Court Holds Spokeo Decision Doesn’t Preclude Standing in TCPA Class Action
Nghiem v. Dick’s Sporting Goods, Inc.
- Text Message sent without adequate consent
- Plaintiff has no standing to bring claim under Supreme Court decision in Spokeo v. Robins because the plaintiff couldn’t identify any actual damages
- Plaintiff has standing
- TCPA violation entails inherent harms:
- Annoyance, battery drain, time waste, and possible service charges
CA “Made in the USA” Lawsuit Dismissed Over Change to CA Law
Alaei v. Rockstar, Inc.
- In 2015, the plaintiff bought beverage with “Made in the USA” and U.S. image on can
- Product contained ingredients made outside of the U.S.
- Was illegal in CA to advertise “Made in the USA” if all ingredients were not of domestic origin
- On 1/1/16, CA law changed to allow “Made in USA” if foreign-sourced ingredients comprise less than a certain percentage of the product’s total ingredients
Question: Which law applies to “Made in USA” claims?
- New law applies. Even if the product was purchased prior to the law change, “Made in USA” is not necessarily illegal if the product doesn’t have 100% domestic ingredients
NAD Reviews Jelly Belly Sports Bean “Formulation” Claims
In re Jelly Belly Candy Co. (#6048)
Ad Claim #1:
- “Sports Beans Energizing Jelly Beans are formulated to help fuel the body during intense exercise”
- Claim supported
- Advertiser pointed to various ingredients that were generally accepted by the scientific community as offering benefits to exercise capacity
Ad Claim #2:
- “Scientifically Formulated to Maximize Sports Performance”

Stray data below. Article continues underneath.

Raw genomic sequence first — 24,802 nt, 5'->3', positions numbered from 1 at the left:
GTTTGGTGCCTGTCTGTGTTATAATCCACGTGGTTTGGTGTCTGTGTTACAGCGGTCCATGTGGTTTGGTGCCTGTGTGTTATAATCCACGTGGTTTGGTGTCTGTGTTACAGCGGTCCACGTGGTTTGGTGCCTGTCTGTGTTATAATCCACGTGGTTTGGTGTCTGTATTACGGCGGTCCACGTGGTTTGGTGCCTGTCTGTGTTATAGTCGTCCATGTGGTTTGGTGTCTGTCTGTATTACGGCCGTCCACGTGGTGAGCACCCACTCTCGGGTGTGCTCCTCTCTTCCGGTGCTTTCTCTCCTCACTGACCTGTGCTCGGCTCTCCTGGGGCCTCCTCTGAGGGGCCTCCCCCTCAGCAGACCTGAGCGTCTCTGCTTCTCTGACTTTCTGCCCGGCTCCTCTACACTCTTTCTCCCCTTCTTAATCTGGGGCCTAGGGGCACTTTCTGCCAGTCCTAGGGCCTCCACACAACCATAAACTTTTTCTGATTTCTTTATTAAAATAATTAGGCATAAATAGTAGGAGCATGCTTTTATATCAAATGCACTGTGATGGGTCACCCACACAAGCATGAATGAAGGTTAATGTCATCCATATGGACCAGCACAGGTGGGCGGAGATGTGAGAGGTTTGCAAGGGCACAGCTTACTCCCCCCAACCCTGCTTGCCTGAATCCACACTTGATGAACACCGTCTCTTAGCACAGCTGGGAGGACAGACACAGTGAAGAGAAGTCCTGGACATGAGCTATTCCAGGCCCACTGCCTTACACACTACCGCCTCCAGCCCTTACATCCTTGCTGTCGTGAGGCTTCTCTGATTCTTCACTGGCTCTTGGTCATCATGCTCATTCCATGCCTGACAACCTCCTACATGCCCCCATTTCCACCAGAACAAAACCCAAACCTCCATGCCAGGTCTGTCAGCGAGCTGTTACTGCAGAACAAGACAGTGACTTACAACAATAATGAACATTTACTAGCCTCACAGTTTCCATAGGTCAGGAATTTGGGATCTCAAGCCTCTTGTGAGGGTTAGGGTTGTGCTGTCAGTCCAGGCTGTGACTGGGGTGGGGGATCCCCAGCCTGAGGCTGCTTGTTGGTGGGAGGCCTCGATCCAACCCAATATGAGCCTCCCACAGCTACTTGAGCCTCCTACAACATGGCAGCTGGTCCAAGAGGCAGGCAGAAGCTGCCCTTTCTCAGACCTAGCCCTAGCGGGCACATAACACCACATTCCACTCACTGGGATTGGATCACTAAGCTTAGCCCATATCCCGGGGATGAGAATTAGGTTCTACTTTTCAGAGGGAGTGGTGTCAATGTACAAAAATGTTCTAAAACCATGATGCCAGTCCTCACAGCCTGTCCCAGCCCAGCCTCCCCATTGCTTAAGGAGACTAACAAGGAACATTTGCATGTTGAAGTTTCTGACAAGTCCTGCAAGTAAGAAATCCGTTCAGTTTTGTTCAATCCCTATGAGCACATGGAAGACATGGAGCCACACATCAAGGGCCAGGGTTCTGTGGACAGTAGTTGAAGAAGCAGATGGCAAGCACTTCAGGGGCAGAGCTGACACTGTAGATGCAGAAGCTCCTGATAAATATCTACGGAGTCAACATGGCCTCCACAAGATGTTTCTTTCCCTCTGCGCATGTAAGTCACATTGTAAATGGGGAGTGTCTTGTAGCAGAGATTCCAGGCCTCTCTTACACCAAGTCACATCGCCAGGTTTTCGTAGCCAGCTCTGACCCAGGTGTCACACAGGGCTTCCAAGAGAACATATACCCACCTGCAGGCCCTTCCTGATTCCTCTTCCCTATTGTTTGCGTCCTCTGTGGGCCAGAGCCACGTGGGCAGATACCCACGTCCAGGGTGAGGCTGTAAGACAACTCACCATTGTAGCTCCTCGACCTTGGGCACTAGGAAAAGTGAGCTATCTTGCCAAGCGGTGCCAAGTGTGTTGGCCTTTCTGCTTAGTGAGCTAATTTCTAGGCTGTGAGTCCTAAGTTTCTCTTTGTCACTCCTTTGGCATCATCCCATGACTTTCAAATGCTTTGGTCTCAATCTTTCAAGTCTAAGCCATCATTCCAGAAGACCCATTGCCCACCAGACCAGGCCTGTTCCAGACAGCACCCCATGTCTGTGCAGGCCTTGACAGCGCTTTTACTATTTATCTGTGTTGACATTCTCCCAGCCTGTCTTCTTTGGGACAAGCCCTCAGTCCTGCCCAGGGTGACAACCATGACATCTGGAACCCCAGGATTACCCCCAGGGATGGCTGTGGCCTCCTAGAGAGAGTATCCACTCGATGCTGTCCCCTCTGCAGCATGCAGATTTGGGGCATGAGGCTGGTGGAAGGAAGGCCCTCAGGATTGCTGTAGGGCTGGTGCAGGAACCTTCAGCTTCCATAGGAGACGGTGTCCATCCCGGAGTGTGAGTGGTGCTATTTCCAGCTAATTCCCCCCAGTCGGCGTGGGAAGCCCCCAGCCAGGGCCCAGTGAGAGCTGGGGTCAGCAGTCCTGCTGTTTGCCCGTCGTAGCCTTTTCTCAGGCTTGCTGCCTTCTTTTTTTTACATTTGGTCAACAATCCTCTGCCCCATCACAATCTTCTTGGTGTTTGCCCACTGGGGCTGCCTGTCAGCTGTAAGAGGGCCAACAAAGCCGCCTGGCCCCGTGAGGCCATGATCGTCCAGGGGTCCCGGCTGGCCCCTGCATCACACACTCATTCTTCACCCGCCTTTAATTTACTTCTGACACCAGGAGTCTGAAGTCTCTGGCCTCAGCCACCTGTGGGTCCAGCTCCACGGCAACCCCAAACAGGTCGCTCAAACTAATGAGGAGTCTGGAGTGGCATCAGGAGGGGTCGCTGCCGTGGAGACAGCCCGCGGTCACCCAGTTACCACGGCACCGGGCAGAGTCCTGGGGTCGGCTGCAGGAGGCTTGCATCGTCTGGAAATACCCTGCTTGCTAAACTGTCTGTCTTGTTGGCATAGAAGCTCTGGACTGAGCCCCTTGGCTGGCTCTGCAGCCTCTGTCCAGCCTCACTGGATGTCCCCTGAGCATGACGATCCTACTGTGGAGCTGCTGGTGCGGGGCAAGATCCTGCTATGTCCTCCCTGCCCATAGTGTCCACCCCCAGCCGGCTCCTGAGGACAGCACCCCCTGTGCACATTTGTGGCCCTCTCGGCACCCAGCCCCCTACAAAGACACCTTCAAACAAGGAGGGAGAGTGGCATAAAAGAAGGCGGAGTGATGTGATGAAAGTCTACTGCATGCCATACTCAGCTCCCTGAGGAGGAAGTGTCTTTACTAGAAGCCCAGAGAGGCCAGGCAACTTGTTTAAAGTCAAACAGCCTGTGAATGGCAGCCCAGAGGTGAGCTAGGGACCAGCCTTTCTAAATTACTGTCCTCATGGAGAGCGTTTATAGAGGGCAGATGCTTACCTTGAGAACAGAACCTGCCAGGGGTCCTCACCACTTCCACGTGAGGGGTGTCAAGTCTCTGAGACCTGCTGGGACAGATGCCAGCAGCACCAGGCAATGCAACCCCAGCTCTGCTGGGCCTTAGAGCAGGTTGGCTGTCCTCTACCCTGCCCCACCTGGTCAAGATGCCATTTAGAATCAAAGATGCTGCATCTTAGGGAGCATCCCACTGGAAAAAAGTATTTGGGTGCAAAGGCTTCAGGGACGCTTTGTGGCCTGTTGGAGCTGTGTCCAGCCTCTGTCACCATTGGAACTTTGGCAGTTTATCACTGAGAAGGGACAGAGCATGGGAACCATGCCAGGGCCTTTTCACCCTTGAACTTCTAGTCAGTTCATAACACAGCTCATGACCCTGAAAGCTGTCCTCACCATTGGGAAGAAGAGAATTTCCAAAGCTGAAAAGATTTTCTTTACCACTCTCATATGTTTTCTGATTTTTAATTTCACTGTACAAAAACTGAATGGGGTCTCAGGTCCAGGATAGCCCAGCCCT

- Claim not supported
- Consumers would interpret this claim to mean that the amounts of the highlighted ingredients have been proven to provide optimal performance, i.e., a faster run and/or ride
- Jelly Belly argued athletes would not interpret it in this manner
International Trade Court Sheds Light on “Made in the USA”
Energizer Battery v. United States
- Energizer flashlight had 50 different parts
- Bulk of the parts were made in China
- Final assembly of the parts into product completed in USA
- Did “substantial transformation of the components to the flashlight occur within the USA such that it can be labeled “Made in the USA” for country of origin (importation) labeling purposes?
- No. Components were not “substantially transformed” in USA
- Decision based upon the fact that name, character, and use of each part within the flashlight remained the same
Court Determines $4.3 Million is Proper Penalty for False Advertising by 5-Hour Energy
State of Washington v. Living Essentials LLC
- WA court held that the following ad claims were not supported:
- Doctors recommend the product; users would experience a “no crash” energy boost; and the combination of ingredients provides a benefit that is superior to just drinking coffee
Issue: How are penalties calculated for violation of false advertising law in WA?
- Deceptive ads on consumable products present more of a risk to the public than deceptive ads for non-consumable products
- $100 x number of airings/publications of ads containing false claims
- $4.29 x number of packages sold containing false claims